April 2, 2015
Trial of Early, Goal-Directed Resuscitation for Septic Shock.
What was the research question?
Does early goal-directed therapy (EGDT) compared with standard therapy reduce mortality at 90 days in adult patients with septic shock?
How did they do it?
A pragmatic randomized trial with an integrated cost-effectiveness analysis in 56 hospitals in England.
1260 patients were randomized to receive EGDT (630 patients) or usual care (630 patients).
The primary clinical outcome was all-cause mortality at 90 days.
What did they find?
90-day mortality was not significantly different in the EGDT group compared to usual care (29.5% vs. 29.2%, P=0.90).
EGDT had an increased treatment intensity indicated by increased use of intravenous fluids, vasoactive drugs, and red-cell transfusions.
Patients in the EGDT group had significantly worse organ-failure scores at 6 hours but not at 72 hours (SOFA at 6 hours: 6.4 vs. 5.6, P<0.001), more advanced cardiovascular support (37% vs. 30.9, P=0.026), and longer stays in the intensive care unit (ICU: 2.6 vs 2.2 days p=0.005).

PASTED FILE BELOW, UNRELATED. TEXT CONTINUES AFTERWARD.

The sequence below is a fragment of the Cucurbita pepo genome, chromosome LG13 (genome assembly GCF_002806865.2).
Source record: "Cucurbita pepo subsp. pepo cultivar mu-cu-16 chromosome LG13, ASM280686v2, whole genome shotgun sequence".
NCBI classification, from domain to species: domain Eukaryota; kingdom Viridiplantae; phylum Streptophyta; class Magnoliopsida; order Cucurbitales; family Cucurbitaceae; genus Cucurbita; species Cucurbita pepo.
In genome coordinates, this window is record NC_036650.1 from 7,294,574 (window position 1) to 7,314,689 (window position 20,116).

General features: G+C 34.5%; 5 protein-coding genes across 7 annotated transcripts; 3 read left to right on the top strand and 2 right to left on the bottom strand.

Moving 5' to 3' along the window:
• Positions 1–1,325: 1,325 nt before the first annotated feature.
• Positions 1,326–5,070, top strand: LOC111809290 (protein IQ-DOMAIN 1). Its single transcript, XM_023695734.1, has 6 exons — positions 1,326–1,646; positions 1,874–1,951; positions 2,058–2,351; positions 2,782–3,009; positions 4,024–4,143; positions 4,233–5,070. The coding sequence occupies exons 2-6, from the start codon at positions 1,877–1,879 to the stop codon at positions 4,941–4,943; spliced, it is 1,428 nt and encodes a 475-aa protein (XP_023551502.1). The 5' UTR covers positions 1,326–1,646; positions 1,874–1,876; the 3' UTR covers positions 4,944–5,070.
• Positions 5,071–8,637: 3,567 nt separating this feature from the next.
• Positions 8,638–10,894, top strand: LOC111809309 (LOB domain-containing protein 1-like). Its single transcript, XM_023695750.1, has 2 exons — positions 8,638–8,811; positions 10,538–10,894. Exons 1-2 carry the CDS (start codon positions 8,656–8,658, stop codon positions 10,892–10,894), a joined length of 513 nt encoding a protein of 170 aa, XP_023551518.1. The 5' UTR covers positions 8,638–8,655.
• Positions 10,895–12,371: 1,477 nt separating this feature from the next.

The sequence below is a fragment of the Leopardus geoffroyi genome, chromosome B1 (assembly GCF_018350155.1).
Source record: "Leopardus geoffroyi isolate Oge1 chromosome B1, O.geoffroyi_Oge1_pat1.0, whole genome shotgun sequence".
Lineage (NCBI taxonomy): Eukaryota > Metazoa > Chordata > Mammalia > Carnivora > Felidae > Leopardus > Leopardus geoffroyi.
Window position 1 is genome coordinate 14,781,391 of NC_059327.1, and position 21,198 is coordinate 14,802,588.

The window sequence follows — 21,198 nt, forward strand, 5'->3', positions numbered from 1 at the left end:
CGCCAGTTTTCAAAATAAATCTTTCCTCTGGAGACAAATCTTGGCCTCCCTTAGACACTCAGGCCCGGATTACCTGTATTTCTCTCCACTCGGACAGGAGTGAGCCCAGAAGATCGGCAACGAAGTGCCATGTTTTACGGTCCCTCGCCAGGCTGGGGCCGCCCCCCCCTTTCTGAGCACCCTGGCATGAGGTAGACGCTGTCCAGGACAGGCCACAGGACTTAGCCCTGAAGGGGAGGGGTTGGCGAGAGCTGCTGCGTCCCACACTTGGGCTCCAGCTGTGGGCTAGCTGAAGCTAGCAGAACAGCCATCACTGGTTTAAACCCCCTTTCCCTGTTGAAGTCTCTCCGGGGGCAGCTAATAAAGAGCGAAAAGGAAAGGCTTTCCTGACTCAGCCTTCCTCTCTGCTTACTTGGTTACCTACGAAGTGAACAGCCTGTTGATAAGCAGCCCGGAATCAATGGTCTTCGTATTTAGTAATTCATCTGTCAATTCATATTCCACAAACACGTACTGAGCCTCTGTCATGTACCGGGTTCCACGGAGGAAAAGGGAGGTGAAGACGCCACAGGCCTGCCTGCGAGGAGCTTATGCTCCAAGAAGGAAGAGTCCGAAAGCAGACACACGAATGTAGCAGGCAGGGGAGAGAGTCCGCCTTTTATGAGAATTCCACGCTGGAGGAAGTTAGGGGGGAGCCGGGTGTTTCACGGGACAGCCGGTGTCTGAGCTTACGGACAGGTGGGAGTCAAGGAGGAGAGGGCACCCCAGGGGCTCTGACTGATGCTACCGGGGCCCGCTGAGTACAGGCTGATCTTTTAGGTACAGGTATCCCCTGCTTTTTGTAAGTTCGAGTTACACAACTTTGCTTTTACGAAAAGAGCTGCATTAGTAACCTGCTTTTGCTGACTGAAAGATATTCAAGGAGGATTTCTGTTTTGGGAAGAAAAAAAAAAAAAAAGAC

There were no significant differences in any other secondary outcomes, including requirement of respiratory support, receipt of renal support, median stay in ER or the hospital, death at 28 days or hospital discharge, health-related quality of life, or in rates of serious adverse events.
On average, EGDT increased costs, and the probability that it was cost-effective was below 20%.
Are there any limitations?
· Non-blinded trial
· Only one third of eligible patients were recruited.
What does it mean?
· A strict EGDT protocol in patients with septic shock who were resuscitated and received intravenous antibiotics, did not lead to an improvement in outcome.
· No need to follow strict EGDT if adequate fluid resuscitation and early use of antimicrobial therapy were implemented.